Accurate rock characterization improves understanding of technically challenging reservoirs.
Accurate rock characterization is vital for maximizing hydrocarbon recovery and asset value during the exploration, appraisal, and development of a field. Oil companies routinely face the challenge of coring representative intervals that provide relevant information for reservoir understanding and modeling.
In today’s digital oil field, 3-D digital imaging and computation of rock properties provide a valuable toolset for integrating data at scales ranging from feet or meters (seismic) to inches or centimeters (logs) to microns and nanometers (cores). Digital rock physics technology brings a new suite of tools to oil companies for better understanding of rock properties in technically challenging reservoirs.
Understanding gas shale heterogeneities
The photograph on the left shows no visual evidence of density differences, but the CoreHD scan on the right reveals that the region from which the plug was taken is an anomalous, higher-density rock type. (All images courtesy of Ingrain)
Rock samples must be obtained from correctly identified lithofacies for the resulting rock properties’ measurements to be of value. A recent digital rock physics study on a Mississippian gas shale well illustrates the value of high-definition 3-D imaging and computation to characterize reservoir rocks.Identifying lithofacies
In the study, a shale core was slabbed, and core plugs were taken for physical core experiments. CoreHD high-definition CT imaging and logging were subsequently used to scan the core to understand the results of experiments on those plugs. The core plugs were taken from denser areas that were not representative of the main flow units present in the rock.
Beyond this simple example, high-definition CT imaging and logging of whole core provides a greatly enhanced set of tools for lithofacies classification compared to linescan images, medical-grade CT scanning, and other techniques for lithologic description.
CoreHD outputs include detailed images and logs computed from CT scans of whole core. High-definition CT imaging reveals geological features such as sedimentary structures, textures, bedding planes, and fractures. Density and atomic number data can be cross-plotted to more accurately identify rock units within complex, heterogeneous reservoirs like shales and carbonates. This rich source of data,
Dark areas in the CoreHD image on the left represent lower density. Light gray areas represent higher density. The logs on the right show bulk density and effective atomic number computed from CoreHD data. Abrupt spikes on the logs (lowest density and highest Zeff) correspond to either induced open fractures or areas where core plugs have been taken.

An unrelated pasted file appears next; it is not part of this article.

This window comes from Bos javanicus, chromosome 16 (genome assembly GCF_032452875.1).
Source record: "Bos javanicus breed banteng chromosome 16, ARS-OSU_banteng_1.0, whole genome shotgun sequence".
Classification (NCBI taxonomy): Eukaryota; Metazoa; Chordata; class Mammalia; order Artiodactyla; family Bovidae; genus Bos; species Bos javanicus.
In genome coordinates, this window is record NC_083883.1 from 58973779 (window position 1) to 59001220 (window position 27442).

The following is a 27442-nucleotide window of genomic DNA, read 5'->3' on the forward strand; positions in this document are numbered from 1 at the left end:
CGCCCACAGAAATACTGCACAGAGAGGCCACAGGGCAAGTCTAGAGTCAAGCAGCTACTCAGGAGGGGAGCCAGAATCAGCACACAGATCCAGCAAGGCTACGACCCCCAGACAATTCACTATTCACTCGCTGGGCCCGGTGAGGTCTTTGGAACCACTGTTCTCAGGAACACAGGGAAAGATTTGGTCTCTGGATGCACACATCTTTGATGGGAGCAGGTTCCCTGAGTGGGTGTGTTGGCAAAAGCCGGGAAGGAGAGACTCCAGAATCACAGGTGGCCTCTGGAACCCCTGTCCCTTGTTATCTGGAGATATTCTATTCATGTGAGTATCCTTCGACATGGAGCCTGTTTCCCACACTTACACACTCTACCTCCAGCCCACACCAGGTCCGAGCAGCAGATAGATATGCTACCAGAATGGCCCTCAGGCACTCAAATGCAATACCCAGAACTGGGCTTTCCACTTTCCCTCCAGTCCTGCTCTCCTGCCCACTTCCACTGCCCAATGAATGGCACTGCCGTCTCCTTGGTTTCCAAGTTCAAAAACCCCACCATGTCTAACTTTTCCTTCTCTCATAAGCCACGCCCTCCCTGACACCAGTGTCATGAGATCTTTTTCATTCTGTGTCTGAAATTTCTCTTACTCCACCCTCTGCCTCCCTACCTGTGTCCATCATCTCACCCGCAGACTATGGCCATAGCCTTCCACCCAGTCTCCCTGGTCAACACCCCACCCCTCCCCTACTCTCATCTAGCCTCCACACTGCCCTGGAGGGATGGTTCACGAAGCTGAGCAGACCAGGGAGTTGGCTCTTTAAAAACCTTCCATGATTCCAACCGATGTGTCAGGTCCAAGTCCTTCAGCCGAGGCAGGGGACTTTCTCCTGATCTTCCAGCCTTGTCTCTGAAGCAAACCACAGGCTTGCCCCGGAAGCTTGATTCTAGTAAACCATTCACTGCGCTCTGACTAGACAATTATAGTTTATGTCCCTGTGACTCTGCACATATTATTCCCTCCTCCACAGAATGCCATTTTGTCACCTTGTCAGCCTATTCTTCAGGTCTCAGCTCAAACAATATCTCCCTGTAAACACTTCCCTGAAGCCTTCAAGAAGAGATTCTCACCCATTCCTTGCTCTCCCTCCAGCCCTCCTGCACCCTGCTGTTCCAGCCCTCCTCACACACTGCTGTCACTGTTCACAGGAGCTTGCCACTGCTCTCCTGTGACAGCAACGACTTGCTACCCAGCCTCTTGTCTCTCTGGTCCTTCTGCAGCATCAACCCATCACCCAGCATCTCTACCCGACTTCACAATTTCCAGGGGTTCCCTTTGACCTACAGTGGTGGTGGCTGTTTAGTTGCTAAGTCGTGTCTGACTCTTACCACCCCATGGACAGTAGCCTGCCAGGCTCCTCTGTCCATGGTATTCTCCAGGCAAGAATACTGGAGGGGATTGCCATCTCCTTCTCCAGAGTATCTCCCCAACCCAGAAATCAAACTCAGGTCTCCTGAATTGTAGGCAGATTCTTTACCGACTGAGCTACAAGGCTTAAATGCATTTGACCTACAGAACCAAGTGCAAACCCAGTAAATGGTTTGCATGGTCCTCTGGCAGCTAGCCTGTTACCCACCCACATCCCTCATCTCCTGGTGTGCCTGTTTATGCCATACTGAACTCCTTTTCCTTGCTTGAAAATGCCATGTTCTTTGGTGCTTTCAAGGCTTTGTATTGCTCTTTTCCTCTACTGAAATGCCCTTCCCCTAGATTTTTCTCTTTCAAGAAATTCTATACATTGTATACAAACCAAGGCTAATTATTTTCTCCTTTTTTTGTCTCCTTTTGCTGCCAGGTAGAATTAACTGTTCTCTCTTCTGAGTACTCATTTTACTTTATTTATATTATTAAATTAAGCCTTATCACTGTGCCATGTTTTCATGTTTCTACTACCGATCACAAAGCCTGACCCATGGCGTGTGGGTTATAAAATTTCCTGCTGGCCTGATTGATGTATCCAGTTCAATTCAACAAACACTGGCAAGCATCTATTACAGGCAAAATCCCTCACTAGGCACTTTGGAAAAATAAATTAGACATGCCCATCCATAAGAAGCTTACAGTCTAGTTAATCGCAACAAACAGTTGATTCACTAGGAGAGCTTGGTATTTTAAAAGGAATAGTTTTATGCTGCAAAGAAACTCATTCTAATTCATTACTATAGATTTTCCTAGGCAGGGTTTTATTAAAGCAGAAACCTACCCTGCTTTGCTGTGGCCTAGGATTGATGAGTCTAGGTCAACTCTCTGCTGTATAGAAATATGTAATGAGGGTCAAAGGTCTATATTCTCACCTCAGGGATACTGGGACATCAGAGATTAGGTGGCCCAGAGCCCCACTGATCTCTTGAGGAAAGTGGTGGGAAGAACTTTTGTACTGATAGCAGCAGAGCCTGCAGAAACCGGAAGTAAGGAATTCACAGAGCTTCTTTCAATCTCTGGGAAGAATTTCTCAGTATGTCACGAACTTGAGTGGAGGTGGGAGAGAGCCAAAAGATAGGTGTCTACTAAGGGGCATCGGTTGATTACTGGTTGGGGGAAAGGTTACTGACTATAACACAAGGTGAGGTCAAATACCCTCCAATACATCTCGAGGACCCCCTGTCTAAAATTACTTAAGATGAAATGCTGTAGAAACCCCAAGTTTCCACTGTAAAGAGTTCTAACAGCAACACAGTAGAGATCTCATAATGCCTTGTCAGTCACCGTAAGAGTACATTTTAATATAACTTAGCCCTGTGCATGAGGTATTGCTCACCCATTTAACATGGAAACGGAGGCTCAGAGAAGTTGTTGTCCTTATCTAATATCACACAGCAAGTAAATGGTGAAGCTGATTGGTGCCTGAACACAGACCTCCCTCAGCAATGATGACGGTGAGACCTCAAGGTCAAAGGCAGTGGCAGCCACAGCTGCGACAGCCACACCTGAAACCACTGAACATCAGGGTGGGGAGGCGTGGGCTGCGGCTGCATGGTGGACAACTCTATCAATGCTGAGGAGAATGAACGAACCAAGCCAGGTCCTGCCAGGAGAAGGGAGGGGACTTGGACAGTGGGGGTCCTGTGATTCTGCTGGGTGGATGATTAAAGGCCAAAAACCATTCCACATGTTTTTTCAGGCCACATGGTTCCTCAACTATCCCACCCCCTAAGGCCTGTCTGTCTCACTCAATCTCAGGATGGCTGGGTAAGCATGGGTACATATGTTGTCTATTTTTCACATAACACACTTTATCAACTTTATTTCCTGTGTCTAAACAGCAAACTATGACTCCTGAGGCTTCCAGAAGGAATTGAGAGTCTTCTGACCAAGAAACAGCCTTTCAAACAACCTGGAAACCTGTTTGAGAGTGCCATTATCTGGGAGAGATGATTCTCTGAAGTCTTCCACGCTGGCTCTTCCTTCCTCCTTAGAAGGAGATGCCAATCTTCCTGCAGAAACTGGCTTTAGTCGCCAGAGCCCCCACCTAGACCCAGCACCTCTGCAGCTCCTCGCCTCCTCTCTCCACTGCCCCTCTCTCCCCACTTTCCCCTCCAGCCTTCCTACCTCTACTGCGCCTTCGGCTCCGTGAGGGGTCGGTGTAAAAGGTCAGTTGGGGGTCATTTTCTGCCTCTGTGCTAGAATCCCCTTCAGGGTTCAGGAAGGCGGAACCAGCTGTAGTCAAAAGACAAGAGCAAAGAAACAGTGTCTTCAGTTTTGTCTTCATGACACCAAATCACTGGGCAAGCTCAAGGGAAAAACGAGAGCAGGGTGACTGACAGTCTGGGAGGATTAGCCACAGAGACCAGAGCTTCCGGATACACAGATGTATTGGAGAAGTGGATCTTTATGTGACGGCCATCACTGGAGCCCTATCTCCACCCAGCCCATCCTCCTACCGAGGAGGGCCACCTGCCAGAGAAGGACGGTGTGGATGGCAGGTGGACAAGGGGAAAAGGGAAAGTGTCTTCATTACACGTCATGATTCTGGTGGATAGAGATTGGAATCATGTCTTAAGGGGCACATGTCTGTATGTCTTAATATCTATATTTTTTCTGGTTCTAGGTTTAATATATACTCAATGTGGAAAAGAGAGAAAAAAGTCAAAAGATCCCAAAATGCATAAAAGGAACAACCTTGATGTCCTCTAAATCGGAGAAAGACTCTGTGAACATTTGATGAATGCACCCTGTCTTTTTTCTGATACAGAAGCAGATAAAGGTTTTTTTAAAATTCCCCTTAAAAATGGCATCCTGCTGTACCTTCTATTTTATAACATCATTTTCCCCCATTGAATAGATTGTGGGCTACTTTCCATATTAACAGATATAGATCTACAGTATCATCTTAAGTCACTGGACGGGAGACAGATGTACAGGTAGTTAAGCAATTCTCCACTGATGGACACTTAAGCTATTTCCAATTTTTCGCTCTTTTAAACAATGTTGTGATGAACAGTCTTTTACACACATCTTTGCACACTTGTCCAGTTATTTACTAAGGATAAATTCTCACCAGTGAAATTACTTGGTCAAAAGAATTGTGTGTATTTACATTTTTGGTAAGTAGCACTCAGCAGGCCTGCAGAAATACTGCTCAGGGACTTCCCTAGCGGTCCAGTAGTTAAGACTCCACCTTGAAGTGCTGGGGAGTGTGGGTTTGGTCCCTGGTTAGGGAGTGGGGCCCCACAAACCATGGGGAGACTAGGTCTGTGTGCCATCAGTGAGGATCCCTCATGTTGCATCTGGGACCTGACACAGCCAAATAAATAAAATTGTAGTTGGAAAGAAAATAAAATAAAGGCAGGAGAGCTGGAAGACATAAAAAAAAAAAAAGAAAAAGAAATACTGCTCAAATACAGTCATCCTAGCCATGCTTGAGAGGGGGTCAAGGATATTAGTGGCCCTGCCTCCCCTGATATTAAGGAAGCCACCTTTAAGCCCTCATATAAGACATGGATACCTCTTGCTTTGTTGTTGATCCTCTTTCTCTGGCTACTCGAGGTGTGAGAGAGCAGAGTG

obtained while the core is still in the sleeve and before slabbing, offers a fast, accurate method for reducing uncertainty and optimizing selection of samples for further analysis.
Two outputs from CoreHD reveal the following: A Z-axis image slice from the meter of slabbed core includes one digital cross-section selected from the higher-density plug location. This display gives an enhanced understanding of the density variations through the 3-D volume. Two logs can be computed from the CoreHD scans that quantify the bulk density (Rhob) and effective atomic number (Zeff) averaged for each of the digital cross-sections. Alternative sampling locations would likely have been selected had CoreHD been used in this case.
Once the optimum sampling locations are identified and samples taken from the lithofacies of interest, the next step is to digitally image the rock samples at the appropriate resolution (ranging from microns to a nanometer). These 3-D images are segmented into pore space, matrix, and grains in preparation for computing basic and advanced rock properties.Permanent, reusable rocks improve characterization
Imaging reservoir rock samples coupled with rock property and fluid flow computation allows for fast, accurate results in lithologies for which physical lab experiments have known limitations. In shale rocks, digitally capturing the internal pore architecture at a resolution of as high as 3 nanometers is crucial for determining porosity and pore connectivity; measuring total organic content and TOC connectivity; and accurately computing permeability.
An Ingrain vRock, a 3-D digital reservoir rock created from a shale rock sample, shows connected and isolated porosity.
VRocks are digital objects on which fluid flows can be repeatedly simulated using varying parameters for reservoir conditions. For this analysis, geologists examined an Ingrain vRock, a 3-D digital reservoir rock with connected and isolated porosity that was created from a shale rock sample using FIB SEM (focused ion beam SEM). Ingrain computes permeability of the 3-D pore space in the vRock in shale rocks (and all other lithologies).
Digital rock physics brings pore-scale rock characterization to the digital oil field
. Using the latest-generation CT imaging and logging allows oil and gas companies to gain maximum value from investments in coring by optimizing the selection of samples for digital rock properties analyses. Digital imaging and computation of rock properties extends and complements the ability of physical core analysis labs to provide basic and advanced rock properties. Digitized reservoir rocks can play a key role in the digital oil field by making rock characterization faster, more accurate, and more readily available to the various technical disciplines involved in maximizing hydrocarbon recovery and asset value.